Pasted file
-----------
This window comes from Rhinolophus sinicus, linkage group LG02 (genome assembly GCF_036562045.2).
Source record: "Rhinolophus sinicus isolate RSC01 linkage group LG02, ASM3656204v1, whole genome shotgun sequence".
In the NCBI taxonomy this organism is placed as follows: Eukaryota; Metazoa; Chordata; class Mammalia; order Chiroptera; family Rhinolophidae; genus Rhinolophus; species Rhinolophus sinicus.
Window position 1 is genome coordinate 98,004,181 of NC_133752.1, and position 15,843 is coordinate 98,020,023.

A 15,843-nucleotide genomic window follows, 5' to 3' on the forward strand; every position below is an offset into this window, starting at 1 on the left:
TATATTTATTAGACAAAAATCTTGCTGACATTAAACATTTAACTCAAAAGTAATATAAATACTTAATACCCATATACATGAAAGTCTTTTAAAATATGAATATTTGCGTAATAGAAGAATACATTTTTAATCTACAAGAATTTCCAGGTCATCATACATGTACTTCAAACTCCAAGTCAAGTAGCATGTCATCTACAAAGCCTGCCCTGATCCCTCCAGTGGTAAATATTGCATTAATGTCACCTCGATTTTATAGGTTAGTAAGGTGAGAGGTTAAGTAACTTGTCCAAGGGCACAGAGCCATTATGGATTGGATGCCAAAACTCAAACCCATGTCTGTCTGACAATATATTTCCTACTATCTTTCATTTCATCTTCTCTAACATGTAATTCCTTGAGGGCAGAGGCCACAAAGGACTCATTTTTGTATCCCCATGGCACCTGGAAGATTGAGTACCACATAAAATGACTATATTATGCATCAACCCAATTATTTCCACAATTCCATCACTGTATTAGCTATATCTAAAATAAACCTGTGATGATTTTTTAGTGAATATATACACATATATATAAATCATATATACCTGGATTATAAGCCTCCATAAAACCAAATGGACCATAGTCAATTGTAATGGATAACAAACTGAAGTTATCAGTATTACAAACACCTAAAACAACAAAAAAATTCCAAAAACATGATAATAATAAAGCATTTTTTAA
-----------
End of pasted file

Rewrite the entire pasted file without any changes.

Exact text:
This window comes from Rhinolophus sinicus, linkage group LG02 (genome assembly GCF_036562045.2).
Source record: "Rhinolophus sinicus isolate RSC01 linkage group LG02, ASM3656204v1, whole genome shotgun sequence".
In the NCBI taxonomy this organism is placed as follows: Eukaryota; Metazoa; Chordata; class Mammalia; order Chiroptera; family Rhinolophidae; genus Rhinolophus; species Rhinolophus sinicus.
Window position 1 is genome coordinate 98,004,181 of NC_133752.1, and position 15,843 is coordinate 98,020,023.

A 15,843-nucleotide genomic window follows, 5' to 3' on the forward strand; every position below is an offset into this window, starting at 1 on the left:
TATATTTATTAGACAAAAATCTTGCTGACATTAAACATTTAACTCAAAAGTAATATAAATACTTAATACCCATATACATGAAAGTCTTTTAAAATATGAATATTTGCGTAATAGAAGAATACATTTTTAATCTACAAGAATTTCCAGGTCATCATACATGTACTTCAAACTCCAAGTCAAGTAGCATGTCATCTACAAAGCCTGCCCTGATCCCTCCAGTGGTAAATATTGCATTAATGTCACCTCGATTTTATAGGTTAGTAAGGTGAGAGGTTAAGTAACTTGTCCAAGGGCACAGAGCCATTATGGATTGGATGCCAAAACTCAAACCCATGTCTGTCTGACAATATATTTCCTACTATCTTTCATTTCATCTTCTCTAACATGTAATTCCTTGAGGGCAGAGGCCACAAAGGACTCATTTTTGTATCCCCATGGCACCTGGAAGATTGAGTACCACATAAAATGACTATATTATGCATCAACCCAATTATTTCCACAATTCCATCACTGTATTAGCTATATCTAAAATAAACCTGTGATGATTTTTTAGTGAATATATACACATATATATAAATCATATATACCTGGATTATAAGCCTCCATAAAACCAAATGGACCATAGTCAATTGTAATGGATAACAAACTGAAGTTATCAGTATTACAAACACCTAAAACAACAAAAAAATTCCAAAAACATGATAATAATAAAGCATTTTTTAA